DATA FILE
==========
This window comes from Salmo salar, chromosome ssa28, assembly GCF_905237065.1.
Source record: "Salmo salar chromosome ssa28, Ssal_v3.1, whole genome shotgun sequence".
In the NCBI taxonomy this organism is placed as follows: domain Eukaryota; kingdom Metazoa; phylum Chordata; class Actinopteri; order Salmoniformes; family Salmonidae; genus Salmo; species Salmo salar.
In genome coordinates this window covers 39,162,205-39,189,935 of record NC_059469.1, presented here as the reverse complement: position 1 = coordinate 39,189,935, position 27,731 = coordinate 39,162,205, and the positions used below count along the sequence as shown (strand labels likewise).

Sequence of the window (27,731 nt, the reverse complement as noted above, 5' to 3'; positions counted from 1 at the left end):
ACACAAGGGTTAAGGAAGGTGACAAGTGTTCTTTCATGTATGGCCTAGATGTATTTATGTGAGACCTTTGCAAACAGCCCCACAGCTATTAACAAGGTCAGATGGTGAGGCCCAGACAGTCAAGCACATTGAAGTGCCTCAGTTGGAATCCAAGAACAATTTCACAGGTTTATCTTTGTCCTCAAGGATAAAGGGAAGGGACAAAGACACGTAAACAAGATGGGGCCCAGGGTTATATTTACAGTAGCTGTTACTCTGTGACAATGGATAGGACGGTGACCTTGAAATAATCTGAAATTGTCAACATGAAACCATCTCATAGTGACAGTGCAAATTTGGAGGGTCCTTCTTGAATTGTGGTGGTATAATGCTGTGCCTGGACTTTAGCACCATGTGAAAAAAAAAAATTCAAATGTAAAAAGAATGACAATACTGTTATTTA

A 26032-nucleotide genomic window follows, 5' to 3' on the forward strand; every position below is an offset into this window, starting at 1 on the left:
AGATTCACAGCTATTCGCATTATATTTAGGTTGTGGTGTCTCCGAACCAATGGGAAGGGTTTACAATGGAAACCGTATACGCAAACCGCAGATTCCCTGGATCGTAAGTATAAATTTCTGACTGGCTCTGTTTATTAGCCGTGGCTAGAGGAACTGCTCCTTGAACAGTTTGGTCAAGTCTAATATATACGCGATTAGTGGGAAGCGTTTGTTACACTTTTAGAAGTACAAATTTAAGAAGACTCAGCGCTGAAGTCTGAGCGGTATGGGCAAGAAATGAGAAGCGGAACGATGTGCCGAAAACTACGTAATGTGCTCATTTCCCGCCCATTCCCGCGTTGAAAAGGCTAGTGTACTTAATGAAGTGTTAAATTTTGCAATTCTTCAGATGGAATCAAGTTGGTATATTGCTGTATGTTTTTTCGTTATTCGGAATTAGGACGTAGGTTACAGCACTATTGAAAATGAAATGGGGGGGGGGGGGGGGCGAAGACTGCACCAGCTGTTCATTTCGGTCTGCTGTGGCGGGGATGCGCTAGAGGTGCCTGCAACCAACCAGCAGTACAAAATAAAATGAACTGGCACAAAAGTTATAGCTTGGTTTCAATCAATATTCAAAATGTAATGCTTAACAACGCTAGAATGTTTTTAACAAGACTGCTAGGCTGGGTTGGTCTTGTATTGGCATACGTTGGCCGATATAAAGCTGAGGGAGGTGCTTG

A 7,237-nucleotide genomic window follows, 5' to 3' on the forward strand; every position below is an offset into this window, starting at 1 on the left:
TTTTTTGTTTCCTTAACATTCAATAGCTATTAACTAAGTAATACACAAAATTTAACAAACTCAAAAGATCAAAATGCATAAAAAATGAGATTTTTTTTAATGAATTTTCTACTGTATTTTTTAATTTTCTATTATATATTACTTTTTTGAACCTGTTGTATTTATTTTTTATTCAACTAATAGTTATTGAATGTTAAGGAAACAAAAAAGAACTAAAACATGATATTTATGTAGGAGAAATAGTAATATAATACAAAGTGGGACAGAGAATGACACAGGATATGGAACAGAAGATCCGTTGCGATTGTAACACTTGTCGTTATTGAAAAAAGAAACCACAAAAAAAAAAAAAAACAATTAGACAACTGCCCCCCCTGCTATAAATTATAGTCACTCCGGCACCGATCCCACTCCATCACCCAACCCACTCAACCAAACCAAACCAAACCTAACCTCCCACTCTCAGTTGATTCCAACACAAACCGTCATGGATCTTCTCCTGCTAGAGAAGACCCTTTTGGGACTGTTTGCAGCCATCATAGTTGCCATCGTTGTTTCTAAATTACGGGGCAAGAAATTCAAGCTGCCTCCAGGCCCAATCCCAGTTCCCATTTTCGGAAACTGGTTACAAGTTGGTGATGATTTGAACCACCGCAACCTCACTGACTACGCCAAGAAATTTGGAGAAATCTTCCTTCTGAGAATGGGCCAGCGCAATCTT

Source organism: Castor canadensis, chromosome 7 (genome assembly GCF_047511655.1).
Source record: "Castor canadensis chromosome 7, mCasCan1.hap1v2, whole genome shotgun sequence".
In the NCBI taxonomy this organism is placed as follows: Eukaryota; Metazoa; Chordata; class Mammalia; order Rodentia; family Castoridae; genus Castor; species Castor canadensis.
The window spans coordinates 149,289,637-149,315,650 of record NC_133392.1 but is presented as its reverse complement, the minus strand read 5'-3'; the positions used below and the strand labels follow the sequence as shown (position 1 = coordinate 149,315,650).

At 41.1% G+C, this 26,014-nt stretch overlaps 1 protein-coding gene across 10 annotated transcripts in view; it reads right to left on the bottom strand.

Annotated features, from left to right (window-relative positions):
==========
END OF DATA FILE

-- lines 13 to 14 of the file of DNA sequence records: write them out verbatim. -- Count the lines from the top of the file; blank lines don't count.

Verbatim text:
In the NCBI taxonomy this organism is placed as follows: Eukaryota; Metazoa; Chordata; class Mammalia; order Rodentia; family Castoridae; genus Castor; species Castor canadensis.
The window spans coordinates 149,289,637-149,315,650 of record NC_133392.1 but is presented as its reverse complement, the minus strand read 5'-3'; the positions used below and the strand labels follow the sequence as shown (position 1 = coordinate 149,315,650).